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When you first launch a startup, you, along with your small initial team, are able to build something incredible from the ground up — and that’s because everyone is intimately connected to the company vision. As your company grows to 100 employees, 500 employees, and beyond, maintaining that connectivity gets a little harder. But I believe that when all employees are aligned with the company vision and culture, and they truly understand the value of the product they’re building, that’s when you get an amazing impact.
This is how it’s done:
Connecting to your company, connecting to your product
Your company and your product are entirely codependent — one cannot exist without the other.
A product’s development and evolution is hugely influenced by the company’s culture, vision and core values. When teams within a company feel connected to its primary goals, they’re more motivated, engaged and creative.
A positive company culture is one of the most important things you can create. Understanding the company’s culture fosters a sense of purpose and drive among employees. It gives your workforce a roadmap to help direct their actions, aligning them towards one common goal. This alignment not only improves the product development process but also creates a positive and empowering work environment where creativity thrives.
This is important from day one. That’s why I personally make the time to meet with all our new hires as part of their onboarding process to discuss the company values and mindset.
Understanding the competition
To create a product that stands out in the market, experience has shown me how crucial it is to fully understand the competition. Getting a sense of the visions and cultures of similar companies can offer valuable insights into their strategies and areas of focus. By doing so, you can then identify your company’s unique edge and really zero in on the areas where improvements can be made to better serve your users. It’s important to not only meet industry standards, but understanding your competitors allows you to go beyond them as well.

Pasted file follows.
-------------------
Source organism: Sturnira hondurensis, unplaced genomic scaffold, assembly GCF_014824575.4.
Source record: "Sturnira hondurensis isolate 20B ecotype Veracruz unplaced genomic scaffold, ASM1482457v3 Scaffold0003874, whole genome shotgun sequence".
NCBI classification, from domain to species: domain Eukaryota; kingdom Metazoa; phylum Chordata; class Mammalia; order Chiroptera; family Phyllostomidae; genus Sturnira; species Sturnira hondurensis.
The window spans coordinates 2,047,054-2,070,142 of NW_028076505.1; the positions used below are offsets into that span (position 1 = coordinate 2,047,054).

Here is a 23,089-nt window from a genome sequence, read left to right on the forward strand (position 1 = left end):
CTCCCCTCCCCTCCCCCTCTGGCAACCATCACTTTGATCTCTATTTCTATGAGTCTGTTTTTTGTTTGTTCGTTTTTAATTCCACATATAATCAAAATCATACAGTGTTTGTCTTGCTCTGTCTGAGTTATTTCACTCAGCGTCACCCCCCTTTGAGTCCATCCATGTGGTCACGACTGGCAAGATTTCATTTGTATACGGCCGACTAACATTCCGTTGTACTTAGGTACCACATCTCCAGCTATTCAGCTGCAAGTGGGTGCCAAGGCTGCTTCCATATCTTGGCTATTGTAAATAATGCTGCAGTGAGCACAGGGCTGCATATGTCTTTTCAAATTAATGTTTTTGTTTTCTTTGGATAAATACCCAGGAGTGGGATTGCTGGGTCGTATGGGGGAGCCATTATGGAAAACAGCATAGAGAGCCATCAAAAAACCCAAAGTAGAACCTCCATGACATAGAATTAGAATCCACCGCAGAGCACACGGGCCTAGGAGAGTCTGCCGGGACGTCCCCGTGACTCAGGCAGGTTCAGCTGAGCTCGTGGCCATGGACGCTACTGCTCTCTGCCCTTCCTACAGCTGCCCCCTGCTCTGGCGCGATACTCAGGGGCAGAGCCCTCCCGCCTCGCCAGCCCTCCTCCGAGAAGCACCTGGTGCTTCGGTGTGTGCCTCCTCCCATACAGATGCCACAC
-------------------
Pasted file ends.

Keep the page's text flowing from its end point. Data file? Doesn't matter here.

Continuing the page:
Using competitive analyses to map industry standards, help set benchmarks and strategize the unique selling proposition — this understanding also positions your business to develop the best possible product for the user. When launching a new product, subscription tier or feature, I work with my teams to first do a competitive analysis and deep dive into the value proposition.
Understanding the user
There’s not a day that goes by that I don’t look at user feedback. Having a close understanding of your users is one of the best ways to be connected to your product. It’s important to look at the user and their experience from all angles: needs, pain points, workflow and skill level. By doing so, you can tailor your products to provide real solutions and even exceed customer expectations.
To further help understand the user, I’ve found that diving into the voice of the customer is one of the most valuable and insightful ways to guide product development. User surveys and sentiment analysis allow businesses to collect feedback directly from their customers, enabling them to gauge customer satisfaction and identify areas for improvement.
Customer support interactions are also an invaluable source of information. Analyzing customer support data can reveal recurring issues and pain points experienced by users. This information empowers you to proactively address problems and foster increased customer loyalty.
Lastly, A/B testing is a powerful tool that helps compare different versions of a product to determine which resonates best with users. Through A/B tests, you can make data-driven decisions and continuously enhance your products based on user preferences.
Directly engaging with users and gathering real-time feedback ensures that the user, and delivering the best possible product, is at the center of all decisions. A customer-driven approach creates trust and loyalty.
Becoming your own customer
Every single person who joins our company has to complete a task where they use our product to create some content. This is because to fully grasp every last detail of your product, employees need to not only think like customers but become them.
By using the product as their clients do, teams gain first-hand insights into its functionalities, flow and user experience. This exercise allows employees to identify potential bottlenecks, fine-tune the product to enhance the user experience, understand which features are most useful, how best to market the product and so on. There’s no end to the valuable insights that can come from becoming your own customer.
Ultimately, your product and organization are mutually inclusive — to have the best product on the market, your company has to have the clearest understanding of why they do what they do, who it’s for, and feel personally connected. I believe that by stressing the importance of aligning goals and making customer-driven decisions, both your organization and product will feed off one another and thrive.